Andrea Rossi, an engineer from Milan, claims to have found a process to give the planet almost free and clean energy - tomorrow.
That said, the scheme does face a sceptic or two. Mention the words "Cold fusion fiasco" and you will understand why many scientists and the bigger journals are keeping their distance. Is this just another false hope, or has Rossi stumbled on the abundant and cheap solution?
Rossi calls it E-Cat, for E catalyser. Sitting in the University of Bologna, on a table, it is an ugly thing; a wishbone-shaped construction clad in insulation, to which pumps and pipes are attached. Fifty grams of nickel powder are poured into the tiny (50cm3) combustion chamber. A canister containing hydrogen gas is also connected to the strange-looking device.
To start up the E-Cat, the input from a heater is approximately 1000 watts. After reaching 500degC, a reaction between the nickel and the hydrogen in the presence of a secret catalyst begins inside the chamber. Once the reaction has started, the input is lowered to around 80W. After a few minutes, water starts pumping through, emerging as steam. Standard calorimetry allows the E-Cat’s power to be determined.
Physicists from Bologna University and the Royal Swedish Academy of Sciences have overseen trials, checking no secret cables or batteries were connected. They monitored by camera, so that no tampering could take place.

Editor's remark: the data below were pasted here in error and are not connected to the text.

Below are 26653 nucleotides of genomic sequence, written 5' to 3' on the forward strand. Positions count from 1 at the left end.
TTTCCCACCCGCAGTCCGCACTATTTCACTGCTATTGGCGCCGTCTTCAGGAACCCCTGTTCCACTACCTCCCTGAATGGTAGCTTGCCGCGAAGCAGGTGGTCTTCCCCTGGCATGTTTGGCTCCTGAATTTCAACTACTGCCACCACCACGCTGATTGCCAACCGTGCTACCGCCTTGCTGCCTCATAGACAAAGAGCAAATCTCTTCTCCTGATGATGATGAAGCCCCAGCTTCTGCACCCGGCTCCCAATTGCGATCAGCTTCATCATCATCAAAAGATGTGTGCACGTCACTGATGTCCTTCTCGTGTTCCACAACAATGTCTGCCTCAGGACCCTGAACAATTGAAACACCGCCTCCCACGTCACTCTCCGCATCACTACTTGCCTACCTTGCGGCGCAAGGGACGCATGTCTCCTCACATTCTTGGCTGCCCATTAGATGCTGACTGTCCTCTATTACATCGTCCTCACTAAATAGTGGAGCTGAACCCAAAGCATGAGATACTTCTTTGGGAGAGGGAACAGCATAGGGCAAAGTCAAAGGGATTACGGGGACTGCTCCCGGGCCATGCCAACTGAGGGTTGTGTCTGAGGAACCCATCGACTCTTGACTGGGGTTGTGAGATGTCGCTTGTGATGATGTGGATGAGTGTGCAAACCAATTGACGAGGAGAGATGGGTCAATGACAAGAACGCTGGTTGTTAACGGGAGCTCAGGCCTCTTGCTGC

The nickel the Swedes measured consumed over a day was a fraction of a gram, hydrogen used one gram. Yet the 25kWh heat output from six hours of continuous operation was the astonishing equivalent of 2500cm3 of oil.
According to Nobel prize winner and Cambridge emeritus physics professor Brian Josephson, an early supporter, the enormous output indicates the E-Cat must be generating energy from nuclear reactions, not chemical ones.
Uppsala Prof Sven Kullander, chairman of the energy committee of the Swedish Academy of Sciences, and a monitor, said: “The actual combustion chamber only has a volume of 50cm3. So if this chamber was completely filled with something combustible, the energy density per litre must have been 20 multiplied by 25=500 kWh per litre - or per kilo for a material with a density of one [kg/l]. There is no chemical substance with such an energy density.”
NASA’s chief scientist at Langley Research Center, Dennis Bushnell, is a supporter of Rossi. In a radio talk, Bushnell said that LENR (low energy nuclear reactions) were one of the most promising areas in current energy research and Rossi’s experiments were some of the best. He added: “I think we're almost over the ‘We don’t understand it’ problem. I think we’re almost over the ‘This doesn’t produce anything useful’ problem. This is capable of completely changing geo-economics, geo-politics and solving climate and energy.”
A tiny fraction of global nickel production could supply the world’s energy needs. Rossi confirmed that a 1MW power plant in Greece is to open on schedule in October, comprising several dozen connected E-Cats. Some say Rossi has a murky past, sceptics are ten-a-penny, many unknowns remain, but he is not soliciting investors and has a very definite deadline.
See the Rossi video demonstration
Watch an Italian TV report (in English)